Graphics Programs Reference
In-Depth Information
Liquid Bleach starts out much like faux columns, but with an addition.
< div class ="contain">
< div class ="inner">
< div class ="column one " > ... </ div >
< div class ="column two " > ... </ div >
< div class ="column three " > ... </ div >
</ div >
</ div >
To make this work, you need one container for every gap between columns; or, if you prefer,
you need one less container than you have columns. Since we have three columns here, we
need two containers. Additionally, we'll need one separator and/or background pattern for
each container.
To get started, we'll add some liquid-width styles.
.column { width : 20% ; margin : 0 5% ; float : left ;}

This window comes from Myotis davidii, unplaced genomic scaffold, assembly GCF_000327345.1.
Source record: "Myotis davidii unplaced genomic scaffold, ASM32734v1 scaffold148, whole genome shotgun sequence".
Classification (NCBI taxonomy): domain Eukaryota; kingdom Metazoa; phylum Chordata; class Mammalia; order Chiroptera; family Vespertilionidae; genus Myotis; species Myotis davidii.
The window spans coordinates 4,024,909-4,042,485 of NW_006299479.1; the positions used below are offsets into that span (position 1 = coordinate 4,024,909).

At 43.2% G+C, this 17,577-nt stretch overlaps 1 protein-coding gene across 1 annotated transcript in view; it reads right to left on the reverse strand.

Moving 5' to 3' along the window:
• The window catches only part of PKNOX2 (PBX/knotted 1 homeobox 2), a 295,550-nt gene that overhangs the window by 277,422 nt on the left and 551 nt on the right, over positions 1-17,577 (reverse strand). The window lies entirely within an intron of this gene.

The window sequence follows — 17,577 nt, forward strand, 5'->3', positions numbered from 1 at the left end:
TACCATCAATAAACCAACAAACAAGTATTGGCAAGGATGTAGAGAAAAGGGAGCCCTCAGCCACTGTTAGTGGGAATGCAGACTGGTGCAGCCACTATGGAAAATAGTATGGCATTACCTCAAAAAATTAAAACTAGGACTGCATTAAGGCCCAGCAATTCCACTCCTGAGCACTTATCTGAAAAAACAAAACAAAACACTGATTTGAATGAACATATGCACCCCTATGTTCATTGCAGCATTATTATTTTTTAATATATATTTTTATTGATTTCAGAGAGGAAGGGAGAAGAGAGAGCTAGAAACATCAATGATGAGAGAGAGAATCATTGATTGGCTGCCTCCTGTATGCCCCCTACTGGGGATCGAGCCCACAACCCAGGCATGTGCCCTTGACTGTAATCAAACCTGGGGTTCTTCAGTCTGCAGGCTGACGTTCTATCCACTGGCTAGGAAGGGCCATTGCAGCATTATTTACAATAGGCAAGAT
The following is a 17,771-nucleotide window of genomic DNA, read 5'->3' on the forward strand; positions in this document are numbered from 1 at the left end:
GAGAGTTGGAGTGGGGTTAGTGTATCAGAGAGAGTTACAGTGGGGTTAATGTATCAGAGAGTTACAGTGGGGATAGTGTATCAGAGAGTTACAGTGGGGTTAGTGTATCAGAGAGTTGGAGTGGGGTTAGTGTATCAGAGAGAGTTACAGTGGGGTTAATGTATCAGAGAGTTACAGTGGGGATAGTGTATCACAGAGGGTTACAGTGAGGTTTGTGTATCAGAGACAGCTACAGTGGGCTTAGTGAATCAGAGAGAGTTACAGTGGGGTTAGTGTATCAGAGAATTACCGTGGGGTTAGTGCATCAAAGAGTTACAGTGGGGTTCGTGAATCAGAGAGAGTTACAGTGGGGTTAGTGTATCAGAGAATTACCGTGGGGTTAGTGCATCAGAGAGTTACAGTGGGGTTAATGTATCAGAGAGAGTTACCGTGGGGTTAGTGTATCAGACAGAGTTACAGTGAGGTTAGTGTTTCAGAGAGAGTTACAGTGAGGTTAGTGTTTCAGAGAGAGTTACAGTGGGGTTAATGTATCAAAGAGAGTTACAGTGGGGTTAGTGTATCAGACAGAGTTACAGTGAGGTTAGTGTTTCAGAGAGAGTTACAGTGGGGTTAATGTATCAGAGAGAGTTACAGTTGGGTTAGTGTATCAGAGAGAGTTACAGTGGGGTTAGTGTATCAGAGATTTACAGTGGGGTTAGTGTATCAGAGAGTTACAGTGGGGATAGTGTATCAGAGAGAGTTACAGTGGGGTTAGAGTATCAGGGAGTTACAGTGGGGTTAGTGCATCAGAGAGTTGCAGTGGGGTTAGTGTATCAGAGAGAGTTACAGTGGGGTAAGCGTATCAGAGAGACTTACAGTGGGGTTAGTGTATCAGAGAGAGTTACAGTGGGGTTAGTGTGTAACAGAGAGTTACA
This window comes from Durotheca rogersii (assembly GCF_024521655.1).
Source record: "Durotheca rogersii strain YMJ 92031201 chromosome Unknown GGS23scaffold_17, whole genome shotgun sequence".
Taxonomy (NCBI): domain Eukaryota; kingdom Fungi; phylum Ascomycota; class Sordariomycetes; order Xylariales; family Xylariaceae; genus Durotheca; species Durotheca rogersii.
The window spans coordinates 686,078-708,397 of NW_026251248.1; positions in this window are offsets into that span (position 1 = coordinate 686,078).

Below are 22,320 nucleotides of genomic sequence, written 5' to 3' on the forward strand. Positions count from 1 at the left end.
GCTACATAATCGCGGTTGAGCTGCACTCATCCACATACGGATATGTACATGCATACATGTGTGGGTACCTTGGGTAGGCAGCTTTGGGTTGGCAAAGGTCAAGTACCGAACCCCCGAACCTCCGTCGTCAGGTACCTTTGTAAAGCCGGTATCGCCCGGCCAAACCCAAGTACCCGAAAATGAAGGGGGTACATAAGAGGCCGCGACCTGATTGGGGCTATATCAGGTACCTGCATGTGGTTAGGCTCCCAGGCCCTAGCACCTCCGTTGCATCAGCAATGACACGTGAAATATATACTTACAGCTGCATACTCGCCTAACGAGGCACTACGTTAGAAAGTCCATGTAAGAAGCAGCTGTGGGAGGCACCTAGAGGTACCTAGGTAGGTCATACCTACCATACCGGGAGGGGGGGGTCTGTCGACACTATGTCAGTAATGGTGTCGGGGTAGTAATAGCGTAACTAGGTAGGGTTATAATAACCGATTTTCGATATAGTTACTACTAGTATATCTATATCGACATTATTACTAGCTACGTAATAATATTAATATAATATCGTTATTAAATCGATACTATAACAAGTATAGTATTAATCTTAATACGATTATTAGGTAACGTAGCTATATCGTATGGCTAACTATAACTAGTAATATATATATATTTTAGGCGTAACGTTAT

.two { width : 30% ;}
h en we'll take just one background image. Note that Figure 4-21 shows just a portion of the
image itself, which is actually 3,000 pixels wide (really!).
Figure 4-21: The fi rst separator image.
Note that the image has a i lled color to the let of the separator, and complete transparency to
the right. (h e gray checkerboard pattern is Photoshop's stand-in for the transparent part of
the image.)
Here's the important part: h e separator has to line up with the gap between two columns. In
this case, we'll place it between the let most and center columns (see Figure 4-22). We want
the separator to land 25% of the way across the container, as that's the point between the two
let most columns. So two things have to be done.
First is that, as implied in the preceding i gure, the separator image is 25% of the way across
the whole 3,000-pixel-wide image. h erefore, its midpoint is 750 pixels from the let edge of
the image.
Second is this CSS:
.inner { background : url(lb01.png) 25% 0 repeat-y ; overflow : auto ;}
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